This puts in perspective that though Abuja is a great host city with magnificent stadium, easy means of transportation and good hotels for accommodation, a lot still needs to be done on engaging the residents to imbibe sporting culture through ‘sportainment’, which greatly improves marketability and business side of sports.

Abuja has everything in place to organise a continental or world class sporting fiesta such as the IAAF World Championships. But without spectators which is an integral part of sports championships, this expectation can only be a mirage.

3. Organisation, average

The technical department of Athletics Federation of Nigeria (AFN), gets an average overall performance on the organisation throughout the days of the competition.

Average because there were some positives where they got everything right, and there were some hiccups that should have been prevented or totally avoided in this present age of athletics organisation.

Starting with the positives, the events schedule and keeping to time for were prompt asides the first day which there was a little delay and time change. Secondly, official results were given to the media without much delay, and other technicalities that makes for a good championship were very good.

Throughout the competition days, the readiness of the officials at working were top notch, equipment’s used, and even the medical team were right on time for emergency cases.

While this makes for a good score, one cannot forget the flaws as well. To start with, all the records set in the throws events can be easily challenged cos there wasn’t any ITO or ATO to verify the weight and proper dimensions of the implements used before the start of the events, and even when it was confirmed that records had been set.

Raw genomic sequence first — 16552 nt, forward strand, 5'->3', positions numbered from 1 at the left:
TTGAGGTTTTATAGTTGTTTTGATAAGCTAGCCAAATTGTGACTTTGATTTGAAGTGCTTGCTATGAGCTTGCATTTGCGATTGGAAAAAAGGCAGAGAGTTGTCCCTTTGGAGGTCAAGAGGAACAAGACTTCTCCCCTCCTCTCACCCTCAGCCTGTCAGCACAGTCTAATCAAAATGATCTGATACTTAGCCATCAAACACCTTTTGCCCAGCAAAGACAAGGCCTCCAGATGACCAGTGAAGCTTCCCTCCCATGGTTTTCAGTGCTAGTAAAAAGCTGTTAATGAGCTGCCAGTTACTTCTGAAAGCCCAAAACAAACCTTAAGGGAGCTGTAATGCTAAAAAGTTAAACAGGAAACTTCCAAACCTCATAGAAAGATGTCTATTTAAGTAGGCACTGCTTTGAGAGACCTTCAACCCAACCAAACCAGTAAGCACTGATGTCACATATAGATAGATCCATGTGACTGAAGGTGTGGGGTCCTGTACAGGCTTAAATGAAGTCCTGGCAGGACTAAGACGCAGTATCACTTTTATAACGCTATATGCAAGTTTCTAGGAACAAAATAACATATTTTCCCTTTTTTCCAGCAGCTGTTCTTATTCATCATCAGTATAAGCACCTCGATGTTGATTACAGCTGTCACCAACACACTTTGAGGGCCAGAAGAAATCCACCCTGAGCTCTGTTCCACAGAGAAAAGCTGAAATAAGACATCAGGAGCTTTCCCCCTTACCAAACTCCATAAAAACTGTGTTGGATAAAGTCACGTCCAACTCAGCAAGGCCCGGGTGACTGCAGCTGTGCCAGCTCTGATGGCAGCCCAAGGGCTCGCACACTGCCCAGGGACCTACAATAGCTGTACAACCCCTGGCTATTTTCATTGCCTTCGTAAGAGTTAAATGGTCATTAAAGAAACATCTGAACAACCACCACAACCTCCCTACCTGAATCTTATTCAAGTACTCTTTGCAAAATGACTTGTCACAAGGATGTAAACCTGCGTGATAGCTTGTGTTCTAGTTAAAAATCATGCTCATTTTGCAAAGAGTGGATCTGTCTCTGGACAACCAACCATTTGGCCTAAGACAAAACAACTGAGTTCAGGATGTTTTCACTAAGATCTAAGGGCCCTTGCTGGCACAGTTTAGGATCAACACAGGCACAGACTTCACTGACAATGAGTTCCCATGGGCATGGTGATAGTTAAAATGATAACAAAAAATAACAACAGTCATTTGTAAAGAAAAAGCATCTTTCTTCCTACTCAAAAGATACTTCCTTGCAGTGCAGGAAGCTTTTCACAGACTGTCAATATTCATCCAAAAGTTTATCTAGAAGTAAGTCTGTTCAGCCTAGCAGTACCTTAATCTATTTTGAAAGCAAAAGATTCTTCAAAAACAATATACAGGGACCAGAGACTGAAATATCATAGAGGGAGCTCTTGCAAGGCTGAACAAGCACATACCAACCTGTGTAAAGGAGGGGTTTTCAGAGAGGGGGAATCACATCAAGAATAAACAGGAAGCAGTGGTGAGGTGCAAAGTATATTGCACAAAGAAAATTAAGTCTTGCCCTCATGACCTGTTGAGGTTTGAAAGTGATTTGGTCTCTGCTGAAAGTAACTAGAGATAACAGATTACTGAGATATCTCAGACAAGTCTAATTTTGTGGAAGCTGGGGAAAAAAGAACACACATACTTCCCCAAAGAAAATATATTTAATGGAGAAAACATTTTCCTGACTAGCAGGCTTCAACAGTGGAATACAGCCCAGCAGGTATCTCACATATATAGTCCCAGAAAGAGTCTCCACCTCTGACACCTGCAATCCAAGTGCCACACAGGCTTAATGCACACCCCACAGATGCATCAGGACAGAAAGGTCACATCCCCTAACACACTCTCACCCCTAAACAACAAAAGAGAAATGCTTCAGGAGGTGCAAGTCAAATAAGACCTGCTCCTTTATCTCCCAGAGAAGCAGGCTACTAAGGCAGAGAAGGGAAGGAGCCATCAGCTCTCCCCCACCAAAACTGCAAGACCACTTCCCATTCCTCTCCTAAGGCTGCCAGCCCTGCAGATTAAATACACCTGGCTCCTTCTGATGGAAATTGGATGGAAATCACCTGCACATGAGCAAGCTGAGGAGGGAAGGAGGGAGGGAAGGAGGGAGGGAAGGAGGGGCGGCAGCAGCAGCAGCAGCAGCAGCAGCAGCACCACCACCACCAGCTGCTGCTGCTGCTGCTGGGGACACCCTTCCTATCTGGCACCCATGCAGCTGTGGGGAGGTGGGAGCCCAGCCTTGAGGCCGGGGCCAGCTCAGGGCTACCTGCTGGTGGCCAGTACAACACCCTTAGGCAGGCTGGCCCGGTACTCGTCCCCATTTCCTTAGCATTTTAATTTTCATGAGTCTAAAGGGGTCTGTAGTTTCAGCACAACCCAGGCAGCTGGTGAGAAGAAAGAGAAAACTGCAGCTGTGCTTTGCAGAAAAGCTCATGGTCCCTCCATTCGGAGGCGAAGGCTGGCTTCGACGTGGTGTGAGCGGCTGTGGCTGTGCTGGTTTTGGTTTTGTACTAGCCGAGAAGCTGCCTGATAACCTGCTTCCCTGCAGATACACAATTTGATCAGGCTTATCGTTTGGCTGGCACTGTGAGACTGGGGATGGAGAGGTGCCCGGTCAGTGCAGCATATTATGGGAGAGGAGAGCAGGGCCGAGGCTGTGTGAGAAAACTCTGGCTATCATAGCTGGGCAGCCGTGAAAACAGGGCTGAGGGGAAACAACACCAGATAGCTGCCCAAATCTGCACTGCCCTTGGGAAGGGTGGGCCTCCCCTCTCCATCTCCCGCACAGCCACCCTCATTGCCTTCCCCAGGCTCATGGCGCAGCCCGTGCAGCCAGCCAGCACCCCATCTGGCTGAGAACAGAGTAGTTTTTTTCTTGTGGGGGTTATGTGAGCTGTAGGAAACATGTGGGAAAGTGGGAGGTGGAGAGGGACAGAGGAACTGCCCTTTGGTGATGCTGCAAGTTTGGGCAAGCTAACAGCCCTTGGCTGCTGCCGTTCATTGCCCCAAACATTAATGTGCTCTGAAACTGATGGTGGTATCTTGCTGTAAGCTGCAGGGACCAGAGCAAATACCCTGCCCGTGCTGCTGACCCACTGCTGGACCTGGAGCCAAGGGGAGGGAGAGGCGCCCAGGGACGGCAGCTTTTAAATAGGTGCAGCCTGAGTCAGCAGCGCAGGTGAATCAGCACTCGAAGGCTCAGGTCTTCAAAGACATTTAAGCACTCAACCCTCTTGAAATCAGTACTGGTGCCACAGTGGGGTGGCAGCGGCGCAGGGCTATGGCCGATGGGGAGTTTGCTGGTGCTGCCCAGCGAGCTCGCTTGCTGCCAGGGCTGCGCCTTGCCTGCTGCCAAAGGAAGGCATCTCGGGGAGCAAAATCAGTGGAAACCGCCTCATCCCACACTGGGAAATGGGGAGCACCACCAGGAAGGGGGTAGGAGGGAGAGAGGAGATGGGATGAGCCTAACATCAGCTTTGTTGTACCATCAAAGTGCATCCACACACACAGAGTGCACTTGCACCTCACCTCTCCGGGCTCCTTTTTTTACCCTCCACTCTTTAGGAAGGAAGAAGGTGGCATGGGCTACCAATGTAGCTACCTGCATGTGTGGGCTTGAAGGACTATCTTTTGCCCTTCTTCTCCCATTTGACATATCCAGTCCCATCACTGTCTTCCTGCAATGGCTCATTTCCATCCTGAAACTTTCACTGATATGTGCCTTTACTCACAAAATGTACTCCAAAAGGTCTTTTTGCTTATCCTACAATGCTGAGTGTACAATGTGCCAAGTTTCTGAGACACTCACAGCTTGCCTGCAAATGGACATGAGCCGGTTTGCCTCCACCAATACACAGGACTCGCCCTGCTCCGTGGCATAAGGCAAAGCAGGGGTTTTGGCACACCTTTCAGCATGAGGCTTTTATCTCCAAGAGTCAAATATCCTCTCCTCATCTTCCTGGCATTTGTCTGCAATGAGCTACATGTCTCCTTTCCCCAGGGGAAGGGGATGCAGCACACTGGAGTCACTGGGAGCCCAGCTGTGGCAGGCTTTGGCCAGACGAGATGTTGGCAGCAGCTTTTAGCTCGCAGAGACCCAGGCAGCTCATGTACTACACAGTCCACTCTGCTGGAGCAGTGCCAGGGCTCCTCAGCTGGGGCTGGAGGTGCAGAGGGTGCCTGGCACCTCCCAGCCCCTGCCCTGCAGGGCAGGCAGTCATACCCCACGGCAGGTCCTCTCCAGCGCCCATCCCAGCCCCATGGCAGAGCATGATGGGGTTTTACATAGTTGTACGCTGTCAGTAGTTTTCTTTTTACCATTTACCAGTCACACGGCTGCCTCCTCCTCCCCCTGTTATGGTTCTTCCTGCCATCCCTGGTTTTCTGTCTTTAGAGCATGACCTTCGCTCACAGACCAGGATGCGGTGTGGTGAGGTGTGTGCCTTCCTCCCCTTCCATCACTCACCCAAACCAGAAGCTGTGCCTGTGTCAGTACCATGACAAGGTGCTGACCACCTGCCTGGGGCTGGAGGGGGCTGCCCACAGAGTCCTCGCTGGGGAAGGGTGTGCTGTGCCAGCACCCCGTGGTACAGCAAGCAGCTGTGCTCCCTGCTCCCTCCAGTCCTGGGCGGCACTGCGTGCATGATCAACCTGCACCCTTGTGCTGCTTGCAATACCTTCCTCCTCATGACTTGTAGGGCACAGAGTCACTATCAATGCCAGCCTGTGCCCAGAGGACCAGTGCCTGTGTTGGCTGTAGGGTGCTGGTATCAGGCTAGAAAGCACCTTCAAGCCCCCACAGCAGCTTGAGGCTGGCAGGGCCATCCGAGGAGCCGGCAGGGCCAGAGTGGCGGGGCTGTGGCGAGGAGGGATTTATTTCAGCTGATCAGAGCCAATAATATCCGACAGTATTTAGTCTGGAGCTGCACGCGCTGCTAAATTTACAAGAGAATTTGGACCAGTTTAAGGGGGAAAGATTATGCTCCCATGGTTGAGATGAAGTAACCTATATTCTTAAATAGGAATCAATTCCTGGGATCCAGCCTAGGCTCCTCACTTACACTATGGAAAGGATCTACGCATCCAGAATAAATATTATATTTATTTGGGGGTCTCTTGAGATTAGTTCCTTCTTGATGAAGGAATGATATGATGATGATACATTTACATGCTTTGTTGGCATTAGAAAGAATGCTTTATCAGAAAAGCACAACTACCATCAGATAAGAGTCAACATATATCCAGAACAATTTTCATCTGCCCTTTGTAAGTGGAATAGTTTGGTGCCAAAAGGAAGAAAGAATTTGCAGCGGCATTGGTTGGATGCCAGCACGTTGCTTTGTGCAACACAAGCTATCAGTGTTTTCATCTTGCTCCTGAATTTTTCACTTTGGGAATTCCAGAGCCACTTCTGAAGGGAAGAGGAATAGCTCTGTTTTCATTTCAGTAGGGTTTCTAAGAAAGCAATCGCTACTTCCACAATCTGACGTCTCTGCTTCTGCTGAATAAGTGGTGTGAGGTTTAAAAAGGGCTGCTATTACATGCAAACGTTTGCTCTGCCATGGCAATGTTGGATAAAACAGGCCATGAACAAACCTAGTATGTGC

It may sound as if it’s of little significance, but it’s standard practice that all implements are weighed in and checked before they’re brought out to be used which wasn’t the case at the festival.

Secondly,it’s rather sad that at these day and age,the technical department couldn’t get Plasticine to be used for the jumps and instead the officials resorted to using sand mixed in water.

The Pole vault was another flaw entirely! The national stadium doesn’t have a complete set of Pole vault jumping upright which is appalling. The contraption put up posed danger to the athletes, as they were told to stop midway once a winner was established.

This led to the decathletes competing in just 9 events excluding the Pole vault, but the technical official still preferred to score the whole ten events knowing fully well Pole vault was an excluded event. This wasn’t entirely the fault of the officials as they had to make do with what they had.

For these reasons, we’ll rate the technical organisation 50%. Do you think they deserve a better rating or lower?

  2. Allowances ‘wahala’

In any athletics championship in Nigeria, one thing is always certain as paying taxes – Allowances ‘wahala’.

Athletes are always faced with the lamentation of non-payment or refusal of funding their allocated allowances either pre, during or post championship.